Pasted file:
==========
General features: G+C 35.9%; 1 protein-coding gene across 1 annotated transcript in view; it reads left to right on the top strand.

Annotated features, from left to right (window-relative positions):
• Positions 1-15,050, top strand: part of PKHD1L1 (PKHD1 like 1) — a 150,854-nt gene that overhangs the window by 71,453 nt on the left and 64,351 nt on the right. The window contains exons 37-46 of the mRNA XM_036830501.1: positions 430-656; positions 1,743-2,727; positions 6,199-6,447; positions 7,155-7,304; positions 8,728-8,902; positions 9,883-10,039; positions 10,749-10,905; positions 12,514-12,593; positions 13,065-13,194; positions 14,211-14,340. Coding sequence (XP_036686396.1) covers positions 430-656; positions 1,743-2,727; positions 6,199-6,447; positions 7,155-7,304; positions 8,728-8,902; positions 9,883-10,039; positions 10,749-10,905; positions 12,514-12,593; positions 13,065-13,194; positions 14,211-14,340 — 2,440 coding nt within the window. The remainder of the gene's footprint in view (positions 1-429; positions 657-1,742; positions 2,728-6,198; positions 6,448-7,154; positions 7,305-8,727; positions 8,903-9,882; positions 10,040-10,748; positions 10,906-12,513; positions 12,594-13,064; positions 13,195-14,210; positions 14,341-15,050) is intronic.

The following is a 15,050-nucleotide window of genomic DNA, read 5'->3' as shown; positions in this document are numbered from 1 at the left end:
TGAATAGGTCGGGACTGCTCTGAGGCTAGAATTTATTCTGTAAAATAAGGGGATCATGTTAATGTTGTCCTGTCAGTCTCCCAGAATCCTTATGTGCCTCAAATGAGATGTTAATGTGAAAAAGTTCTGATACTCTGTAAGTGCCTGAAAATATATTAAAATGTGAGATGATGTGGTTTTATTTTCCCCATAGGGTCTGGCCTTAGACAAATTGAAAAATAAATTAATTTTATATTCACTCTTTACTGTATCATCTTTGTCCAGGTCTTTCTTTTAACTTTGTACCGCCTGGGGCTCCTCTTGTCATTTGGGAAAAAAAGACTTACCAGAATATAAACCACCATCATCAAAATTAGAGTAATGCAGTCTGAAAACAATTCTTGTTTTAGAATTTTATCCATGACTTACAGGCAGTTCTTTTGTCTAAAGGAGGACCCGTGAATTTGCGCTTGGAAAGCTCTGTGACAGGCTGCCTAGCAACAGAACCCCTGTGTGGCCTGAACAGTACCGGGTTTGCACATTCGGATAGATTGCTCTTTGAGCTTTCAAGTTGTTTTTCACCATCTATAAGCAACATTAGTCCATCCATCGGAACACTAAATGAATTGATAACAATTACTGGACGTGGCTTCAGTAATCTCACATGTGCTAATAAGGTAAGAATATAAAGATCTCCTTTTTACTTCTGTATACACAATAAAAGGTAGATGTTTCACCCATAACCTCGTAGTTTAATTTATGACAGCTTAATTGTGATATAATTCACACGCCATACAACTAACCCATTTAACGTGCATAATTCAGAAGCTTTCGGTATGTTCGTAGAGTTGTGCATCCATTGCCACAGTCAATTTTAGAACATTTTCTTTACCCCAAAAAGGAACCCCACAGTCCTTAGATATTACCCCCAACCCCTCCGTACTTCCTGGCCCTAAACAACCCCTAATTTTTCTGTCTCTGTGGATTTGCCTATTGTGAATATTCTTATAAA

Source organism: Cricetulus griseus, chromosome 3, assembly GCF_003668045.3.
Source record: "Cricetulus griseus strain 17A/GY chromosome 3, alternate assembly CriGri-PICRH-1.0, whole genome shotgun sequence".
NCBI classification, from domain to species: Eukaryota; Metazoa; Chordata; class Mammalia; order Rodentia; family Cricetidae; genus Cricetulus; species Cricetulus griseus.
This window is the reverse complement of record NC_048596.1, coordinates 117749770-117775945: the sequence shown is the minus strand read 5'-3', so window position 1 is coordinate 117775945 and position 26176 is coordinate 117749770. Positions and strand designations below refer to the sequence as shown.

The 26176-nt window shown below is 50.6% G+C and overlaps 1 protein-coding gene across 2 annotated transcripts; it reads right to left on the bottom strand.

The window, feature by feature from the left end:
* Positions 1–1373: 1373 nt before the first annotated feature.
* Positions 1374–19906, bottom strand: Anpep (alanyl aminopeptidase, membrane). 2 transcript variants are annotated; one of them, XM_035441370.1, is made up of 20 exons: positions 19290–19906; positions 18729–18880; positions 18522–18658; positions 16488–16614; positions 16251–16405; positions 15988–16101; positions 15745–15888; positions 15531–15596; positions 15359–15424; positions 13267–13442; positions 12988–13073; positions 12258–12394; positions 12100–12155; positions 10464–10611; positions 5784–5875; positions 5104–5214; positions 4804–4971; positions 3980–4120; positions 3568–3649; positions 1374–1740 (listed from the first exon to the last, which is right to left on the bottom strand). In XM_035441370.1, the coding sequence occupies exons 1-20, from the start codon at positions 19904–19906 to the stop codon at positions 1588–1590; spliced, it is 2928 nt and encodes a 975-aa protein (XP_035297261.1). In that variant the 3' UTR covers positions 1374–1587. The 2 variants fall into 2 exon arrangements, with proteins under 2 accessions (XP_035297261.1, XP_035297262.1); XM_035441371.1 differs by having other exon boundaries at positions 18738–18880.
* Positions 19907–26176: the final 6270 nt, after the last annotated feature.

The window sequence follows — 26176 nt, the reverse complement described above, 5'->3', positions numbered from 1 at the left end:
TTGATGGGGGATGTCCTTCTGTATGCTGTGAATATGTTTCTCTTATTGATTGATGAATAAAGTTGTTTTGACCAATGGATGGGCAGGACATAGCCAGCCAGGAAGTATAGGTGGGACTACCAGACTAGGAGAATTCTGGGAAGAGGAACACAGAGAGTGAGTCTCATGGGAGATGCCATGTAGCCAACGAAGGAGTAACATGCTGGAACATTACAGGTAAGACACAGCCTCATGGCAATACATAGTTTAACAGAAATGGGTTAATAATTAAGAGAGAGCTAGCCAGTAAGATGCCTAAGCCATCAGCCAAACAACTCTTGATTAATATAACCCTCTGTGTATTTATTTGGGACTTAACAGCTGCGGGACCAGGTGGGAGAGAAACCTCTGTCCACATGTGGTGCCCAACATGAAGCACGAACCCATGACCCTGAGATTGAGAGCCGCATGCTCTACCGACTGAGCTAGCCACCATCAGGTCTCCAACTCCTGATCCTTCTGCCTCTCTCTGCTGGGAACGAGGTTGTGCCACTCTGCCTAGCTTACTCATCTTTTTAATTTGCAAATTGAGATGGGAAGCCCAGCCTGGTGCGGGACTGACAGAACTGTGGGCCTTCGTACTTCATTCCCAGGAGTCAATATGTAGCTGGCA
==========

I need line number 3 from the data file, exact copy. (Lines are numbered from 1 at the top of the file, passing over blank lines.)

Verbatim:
• Positions 1-15,050, top strand: part of PKHD1L1 (PKHD1 like 1) — a 150,854-nt gene that overhangs the window by 71,453 nt on the left and 64,351 nt on the right. The window contains exons 37-46 of the mRNA XM_036830501.1: positions 430-656; positions 1,743-2,727; positions 6,199-6,447; positions 7,155-7,304; positions 8,728-8,902; positions 9,883-10,039; positions 10,749-10,905; positions 12,514-12,593; positions 13,065-13,194; positions 14,211-14,340. Coding sequence (XP_036686396.1) covers positions 430-656; positions 1,743-2,727; positions 6,199-6,447; positions 7,155-7,304; positions 8,728-8,902; positions 9,883-10,039; positions 10,749-10,905; positions 12,514-12,593; positions 13,065-13,194; positions 14,211-14,340 — 2,440 coding nt within the window. The remainder of the gene's footprint in view (positions 1-429; positions 657-1,742; positions 2,728-6,198; positions 6,448-7,154; positions 7,305-8,727; positions 8,903-9,882; positions 10,040-10,748; positions 10,906-12,513; positions 12,594-13,064; positions 13,195-14,210; positions 14,341-15,050) is intronic.